No photos from this day, as I was tired and goal focused–gaining the refuge of the hotel took priority over gallivanting around with my camera. But here’s a photo from my hotel room on another day–just imagine wet pavement and low clouds obscuring the hills, and you’ll know the grateful view my weary eyes admired this day.

One of the "easy" days. Just 26 miles and 4,100 feet...

One of the “easy” days. Just 26 miles and 4,100 feet…

 

 

 

Dolomites 2015, Day 4

Following the intense effort of Sella Ronda day, it was really nice to have a day off.

Oh, ha ha, just kidding. We recovered from our previous day’s efforts by biking up the Passo Giau, with its long stretches of 10% or higher grade. It’s a Really. Hard. Climb. (Yes, the whole trip was full of Really. Hard. Climbs. but the Giau still sticks out.)

I am not naturally suited to sharp sustained pitches like the Giau, but I’m getting better at them. And I really like the Giau for some reason. Last year I started the climb with an upset stomach, and as I got higher, my stomach got better, until I was suffering from euphoria at how wonderful and easy it was to bicycle up steep grades. Completely deluded, but I had fun.

This year, I started the day feeling good (meaning exhausted, stiff, sore, but not about to hurl), and so was suffering from the euphoria of how wonderful the opening sections of the climb felt when I didn’t feel in imminent danger of losing my breakfast.

And for the second year in a row, at the top the Giau was a climb that I felt awesome about, in complete disregard for the actual facts of the situation. It’s really hard, and I suspect I was annoyingly cheerful.

See, annoyingly cheerful!

To be fair, like all the climbs on the trip, the Giau is really scenic. There are wooded sections, streams and bridges, switchbacks that allow you to peer down to your previous location and admire your progress, and then an open grassy expanse to the top. This last section is just as unrelentingly steep as the rest, except that you can see farther, and it keeps looking like the roadway just a little ahead lets up. But it doesn’t. It’s just cruel–but yet I have loved it both times I climbed it.

The view

More of the view

The delightful thing this year was that I knew the next climb, the Passo Falzarego, would be almost laughably easy in comparison to the Giau. And though there was no extra credit offering this year (something I had particularly enjoyed last year), there was a very good reason for it: food.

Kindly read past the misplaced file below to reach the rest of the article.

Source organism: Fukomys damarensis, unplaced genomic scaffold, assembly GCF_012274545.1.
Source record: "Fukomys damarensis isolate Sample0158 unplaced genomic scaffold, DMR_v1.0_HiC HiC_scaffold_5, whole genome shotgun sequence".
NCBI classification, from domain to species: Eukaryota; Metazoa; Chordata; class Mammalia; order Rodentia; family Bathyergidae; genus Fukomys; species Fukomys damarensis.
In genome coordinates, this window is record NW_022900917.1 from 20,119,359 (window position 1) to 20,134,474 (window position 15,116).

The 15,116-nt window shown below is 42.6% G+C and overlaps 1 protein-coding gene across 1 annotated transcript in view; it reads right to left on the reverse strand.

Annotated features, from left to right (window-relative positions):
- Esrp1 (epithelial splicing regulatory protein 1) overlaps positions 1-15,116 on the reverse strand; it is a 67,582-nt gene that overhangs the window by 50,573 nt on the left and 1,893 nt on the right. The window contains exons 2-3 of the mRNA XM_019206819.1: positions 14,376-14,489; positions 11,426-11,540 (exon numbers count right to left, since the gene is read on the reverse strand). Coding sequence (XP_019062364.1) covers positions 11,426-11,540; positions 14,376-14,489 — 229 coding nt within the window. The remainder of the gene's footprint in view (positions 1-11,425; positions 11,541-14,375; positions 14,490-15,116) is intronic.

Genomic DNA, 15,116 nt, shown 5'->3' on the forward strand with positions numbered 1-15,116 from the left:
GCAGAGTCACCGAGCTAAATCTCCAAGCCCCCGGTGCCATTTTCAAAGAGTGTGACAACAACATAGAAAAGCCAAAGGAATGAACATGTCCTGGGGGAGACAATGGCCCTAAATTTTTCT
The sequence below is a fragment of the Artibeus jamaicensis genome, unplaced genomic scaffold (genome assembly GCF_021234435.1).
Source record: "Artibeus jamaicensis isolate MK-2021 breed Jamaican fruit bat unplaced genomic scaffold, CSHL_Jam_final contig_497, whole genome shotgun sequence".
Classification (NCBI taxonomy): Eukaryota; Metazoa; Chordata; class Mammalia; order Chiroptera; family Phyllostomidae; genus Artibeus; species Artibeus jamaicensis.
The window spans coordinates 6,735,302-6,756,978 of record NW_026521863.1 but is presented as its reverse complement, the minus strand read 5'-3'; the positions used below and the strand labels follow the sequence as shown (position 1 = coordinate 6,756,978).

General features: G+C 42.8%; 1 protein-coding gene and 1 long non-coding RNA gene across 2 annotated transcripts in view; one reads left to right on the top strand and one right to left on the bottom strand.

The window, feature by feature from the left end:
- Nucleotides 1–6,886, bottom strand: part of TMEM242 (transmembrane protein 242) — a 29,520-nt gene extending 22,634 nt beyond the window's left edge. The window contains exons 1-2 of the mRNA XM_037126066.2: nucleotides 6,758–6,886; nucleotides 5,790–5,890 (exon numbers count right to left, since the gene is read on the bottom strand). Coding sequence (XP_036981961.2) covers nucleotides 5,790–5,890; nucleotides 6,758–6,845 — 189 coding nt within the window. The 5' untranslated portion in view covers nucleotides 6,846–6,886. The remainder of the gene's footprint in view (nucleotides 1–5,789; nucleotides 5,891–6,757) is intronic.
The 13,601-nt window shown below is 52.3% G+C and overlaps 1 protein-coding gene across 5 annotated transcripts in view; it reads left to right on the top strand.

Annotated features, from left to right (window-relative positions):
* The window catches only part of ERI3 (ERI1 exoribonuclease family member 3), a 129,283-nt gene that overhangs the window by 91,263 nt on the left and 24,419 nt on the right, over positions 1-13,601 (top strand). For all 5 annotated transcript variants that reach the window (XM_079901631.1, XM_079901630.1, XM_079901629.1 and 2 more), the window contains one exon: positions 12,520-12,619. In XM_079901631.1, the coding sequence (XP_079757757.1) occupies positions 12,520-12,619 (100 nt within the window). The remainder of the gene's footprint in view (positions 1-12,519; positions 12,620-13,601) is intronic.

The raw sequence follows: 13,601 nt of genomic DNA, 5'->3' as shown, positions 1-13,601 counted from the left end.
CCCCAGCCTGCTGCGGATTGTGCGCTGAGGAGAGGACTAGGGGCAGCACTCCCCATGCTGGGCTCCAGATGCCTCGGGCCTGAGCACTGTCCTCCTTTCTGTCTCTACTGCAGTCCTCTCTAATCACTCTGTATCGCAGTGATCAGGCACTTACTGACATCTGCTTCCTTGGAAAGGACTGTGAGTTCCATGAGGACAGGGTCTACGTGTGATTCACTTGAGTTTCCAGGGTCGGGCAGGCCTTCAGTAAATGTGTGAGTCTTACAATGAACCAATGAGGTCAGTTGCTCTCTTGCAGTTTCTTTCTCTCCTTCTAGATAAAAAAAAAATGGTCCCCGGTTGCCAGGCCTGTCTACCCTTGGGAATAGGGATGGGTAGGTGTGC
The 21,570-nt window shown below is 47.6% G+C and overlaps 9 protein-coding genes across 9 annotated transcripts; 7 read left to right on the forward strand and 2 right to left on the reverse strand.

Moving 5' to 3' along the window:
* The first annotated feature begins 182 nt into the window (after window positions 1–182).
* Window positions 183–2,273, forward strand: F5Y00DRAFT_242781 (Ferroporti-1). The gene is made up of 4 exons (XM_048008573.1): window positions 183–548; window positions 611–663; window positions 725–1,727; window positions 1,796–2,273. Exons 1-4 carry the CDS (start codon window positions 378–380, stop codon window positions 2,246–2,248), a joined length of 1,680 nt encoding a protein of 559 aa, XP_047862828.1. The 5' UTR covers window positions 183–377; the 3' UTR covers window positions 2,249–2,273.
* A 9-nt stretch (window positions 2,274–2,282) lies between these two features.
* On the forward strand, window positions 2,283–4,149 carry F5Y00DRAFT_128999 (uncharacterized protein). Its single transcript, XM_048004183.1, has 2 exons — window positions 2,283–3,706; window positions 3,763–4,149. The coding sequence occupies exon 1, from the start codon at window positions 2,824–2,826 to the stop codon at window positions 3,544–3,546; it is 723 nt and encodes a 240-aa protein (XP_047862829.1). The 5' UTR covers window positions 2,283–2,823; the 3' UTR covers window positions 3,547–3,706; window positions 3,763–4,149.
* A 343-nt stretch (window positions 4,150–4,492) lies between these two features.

Specifically, halfway up the Falzarego climb, we took a chair lift up to the Rifugio Scoiattoli in the middle of the Cinque Torri (Five Towers–named for the rock formations) for lunch. Because where else would you expect to find a gourmet restaurant than in the middle of the mountains in a place accessible either by hiking or taking a chairlift?!?

Seriously, Italy is amazing.

(Side note: as much as I love bicycling on Mt Rainier and other places, it is a serious bummer to get back home, cycle up a mountain pass, and then look around wistfully for the friendly rifugio with espresso, food, even a bed to sleep in. The Italian system of a rifugio at the top of every pass, and then also sprinkled through the mountain linked only by hiking trails, is one of the great achievements of civilization.)

The chair lift from the top

So we got to the chair lift, where–luxury of luxuries–we even changed out of our sweaty bike clothes and into the street clothes that we had stashed with Gerardo in the van, rode up (just stopping to ride the chair lift would have been worth it–it was a beautiful ride), and proceeded to eat a huge, delicious lunch. I have been lucky enough to have had many delicious meals in my lifetime, but I have never had one that combined the meal with such natural beauty. It was an amazing experience.

Some of the lunch environs

Lunch view in a different direction

Then we had a little time for some exploration of the area, including the open air World War I Museum. Because the terrain is so dramatic and rugged, the views are breathtaking (and rock climbers flock to the spot). It is astonishing and horrifying that this was also a battle front–they had cannons trained on the Austrian emplacements on the next hills over.

A restored WWI bunker

In WWI, this was a view across to the Austrian army